Unfortunately, the setting for Antigua and Barbuda in the Caribbean Sea does bring the risk of hurricanes. Officially, the season for hurricanes in Antigua and Barbuda runs from June until November. Most of the time, the islands have a lucky miss, so the most you’ll have to endure are a few hours of strong winds and heavy rain.
However, sometimes the hurricanes arrive in force and a great deal of damage is done. September 2017 was a terrifying month for residents as Hurricane Irma and Hurricane Jose wreaked extensive damage. Three people died on Barbuda and every single person on the island had to be evacuated to Antigua. Hundreds were left homeless by the flattened houses, the British government sent in support troops to help with the clear up, and millions of dollars of aid came in from several countries including the UK and China.
Have contingency plans ready, so you know where you are heading and with what equipment if you need to evacuate or shelter. Always have an emergency pack ready for this time of year. At an absolute minimum, this should include non-perishable food and plenty of bottled water, essential medicines and a torch with a spare battery.
What To Wear In Antigua And Barbuda
Most of your wardrobe will be geared to the hot weather. Shorts, comfortable light tops and sandals are great for daily life.
Beachwear is casual and there are no issues about bikinis or speedos. However, it is illegal for women to be in public topless, and for either sex to be nude, even on the beach. Every beach in Antigua and Barbuda is public, and the law applies across all of them. This is a law the local population supports, so if you flout it you will cause offence.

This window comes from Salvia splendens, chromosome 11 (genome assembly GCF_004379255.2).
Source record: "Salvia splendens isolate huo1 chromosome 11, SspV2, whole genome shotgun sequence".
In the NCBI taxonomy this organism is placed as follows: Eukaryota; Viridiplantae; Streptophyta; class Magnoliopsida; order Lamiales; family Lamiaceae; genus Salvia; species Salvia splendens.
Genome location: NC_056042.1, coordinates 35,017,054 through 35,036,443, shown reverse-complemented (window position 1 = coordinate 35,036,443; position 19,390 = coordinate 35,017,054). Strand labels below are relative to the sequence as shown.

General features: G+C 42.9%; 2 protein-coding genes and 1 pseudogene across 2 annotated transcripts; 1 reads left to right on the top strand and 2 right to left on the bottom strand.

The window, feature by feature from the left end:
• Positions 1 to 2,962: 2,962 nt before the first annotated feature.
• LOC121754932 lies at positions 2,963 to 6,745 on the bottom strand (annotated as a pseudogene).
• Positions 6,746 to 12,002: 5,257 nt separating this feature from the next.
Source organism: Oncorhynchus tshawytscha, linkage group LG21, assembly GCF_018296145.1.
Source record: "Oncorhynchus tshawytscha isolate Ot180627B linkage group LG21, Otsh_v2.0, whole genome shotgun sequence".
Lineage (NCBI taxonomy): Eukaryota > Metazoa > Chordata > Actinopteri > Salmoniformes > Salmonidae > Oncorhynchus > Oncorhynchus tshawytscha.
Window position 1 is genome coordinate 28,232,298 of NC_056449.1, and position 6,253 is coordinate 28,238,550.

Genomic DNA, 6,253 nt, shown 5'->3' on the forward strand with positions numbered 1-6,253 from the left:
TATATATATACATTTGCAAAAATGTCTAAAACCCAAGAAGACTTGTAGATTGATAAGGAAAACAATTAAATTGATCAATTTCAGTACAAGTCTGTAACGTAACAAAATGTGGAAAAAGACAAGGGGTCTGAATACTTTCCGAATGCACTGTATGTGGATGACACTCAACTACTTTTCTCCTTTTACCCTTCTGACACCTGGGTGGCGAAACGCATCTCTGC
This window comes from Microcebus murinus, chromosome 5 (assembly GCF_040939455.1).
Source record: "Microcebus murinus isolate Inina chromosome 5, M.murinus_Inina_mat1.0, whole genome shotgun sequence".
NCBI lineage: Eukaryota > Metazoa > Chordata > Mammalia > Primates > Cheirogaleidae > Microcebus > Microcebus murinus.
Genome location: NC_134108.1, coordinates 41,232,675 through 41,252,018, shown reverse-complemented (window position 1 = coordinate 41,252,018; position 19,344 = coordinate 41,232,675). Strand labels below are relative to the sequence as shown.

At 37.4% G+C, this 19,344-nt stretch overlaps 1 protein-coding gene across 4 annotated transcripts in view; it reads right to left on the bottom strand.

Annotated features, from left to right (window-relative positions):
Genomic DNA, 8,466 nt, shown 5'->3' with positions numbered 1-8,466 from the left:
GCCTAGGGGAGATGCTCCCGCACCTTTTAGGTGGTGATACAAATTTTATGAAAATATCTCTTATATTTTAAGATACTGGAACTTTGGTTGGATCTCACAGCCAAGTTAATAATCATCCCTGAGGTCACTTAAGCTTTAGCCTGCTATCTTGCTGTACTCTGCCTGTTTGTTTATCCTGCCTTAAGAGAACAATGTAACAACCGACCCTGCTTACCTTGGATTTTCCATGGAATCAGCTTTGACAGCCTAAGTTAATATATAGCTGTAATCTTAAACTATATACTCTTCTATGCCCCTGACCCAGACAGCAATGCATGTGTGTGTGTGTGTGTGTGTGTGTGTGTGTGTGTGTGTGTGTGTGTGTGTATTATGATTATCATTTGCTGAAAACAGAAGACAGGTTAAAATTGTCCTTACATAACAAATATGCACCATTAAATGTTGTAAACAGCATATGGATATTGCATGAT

Don’t forget to cover your midriff when leaving the beach. Heading off to bars, shops and eateries wearing nothing but skimpy swimwear is not appropriate, even on a tropical island.
Cotton is one of the best fabrics you can wear in hot weather. A smart cotton dress or short sleeved shirt is an excellent choice for making a good impression at work or a business meeting. If you can afford it, sourcing clothes made from organic cotton reduces the carbon footprint of your purchase.
You should also be prepared for rain. There are plenty of occasions in which an umbrella or light raincoat will be necessary, especially in September, October and November. These rain showers will usually disappear quickly and leave the air feeling fresh and cooler.
Heavy leather shoes are rarely appropriate outside the smart professional workplace. Instead, look for footwear which can cope with the occasional downpour and let your feet breathe as the temperatures soar.
Be Sun Smart
The sun shines for an average of eight hours a day in October in Antigua and Barbuda - and that’s the least sunny month of the year! In March and June, you can even expect 10 hours a day. Combined with warm temperatures that can creep up to 31°C (88°F), the sunshine can put you at risk of dehydration, cancer-causing sunburn and even death through heat exhaustion.
Drink plenty of water. You should be able to easily relocate bottled water for sale wherever you are. As soon as you feel thirsty, you know you are already dehydrated and must act quickly.
Make sure your clothing is appropriate for your activities. If you are outside, wear a hat, preferably, one with a wide brim to provide more protection. Covering your shoulders will protect them from the sun - they are particularly vulnerable to getting burnt.
Most importantly, always wear a high factor sunscreen. Wear it even if it is raining outside, and reapply it regularly, especially if you are swimming. It will protect your skin the sun’s dangerous rays, which can cause aggressive and fast moving forms of skin cancer.